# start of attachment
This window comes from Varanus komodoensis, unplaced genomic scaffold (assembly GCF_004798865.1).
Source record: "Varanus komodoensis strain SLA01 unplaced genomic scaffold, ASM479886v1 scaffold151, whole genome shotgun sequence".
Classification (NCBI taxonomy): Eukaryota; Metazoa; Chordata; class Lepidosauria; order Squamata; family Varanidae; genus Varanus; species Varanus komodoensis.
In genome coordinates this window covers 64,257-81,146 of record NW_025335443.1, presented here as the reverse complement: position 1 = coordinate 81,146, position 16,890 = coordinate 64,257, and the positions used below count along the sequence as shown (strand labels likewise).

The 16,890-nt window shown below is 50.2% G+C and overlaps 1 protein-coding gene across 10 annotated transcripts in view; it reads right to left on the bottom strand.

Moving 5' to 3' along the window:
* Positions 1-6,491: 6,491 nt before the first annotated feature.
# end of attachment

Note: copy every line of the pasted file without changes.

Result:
This window comes from Varanus komodoensis, unplaced genomic scaffold (assembly GCF_004798865.1).
Source record: "Varanus komodoensis strain SLA01 unplaced genomic scaffold, ASM479886v1 scaffold151, whole genome shotgun sequence".
Classification (NCBI taxonomy): Eukaryota; Metazoa; Chordata; class Lepidosauria; order Squamata; family Varanidae; genus Varanus; species Varanus komodoensis.
In genome coordinates this window covers 64,257-81,146 of record NW_025335443.1, presented here as the reverse complement: position 1 = coordinate 81,146, position 16,890 = coordinate 64,257, and the positions used below count along the sequence as shown (strand labels likewise).

The 16,890-nt window shown below is 50.2% G+C and overlaps 1 protein-coding gene across 10 annotated transcripts in view; it reads right to left on the bottom strand.

Moving 5' to 3' along the window:
* Positions 1-6,491: 6,491 nt before the first annotated feature.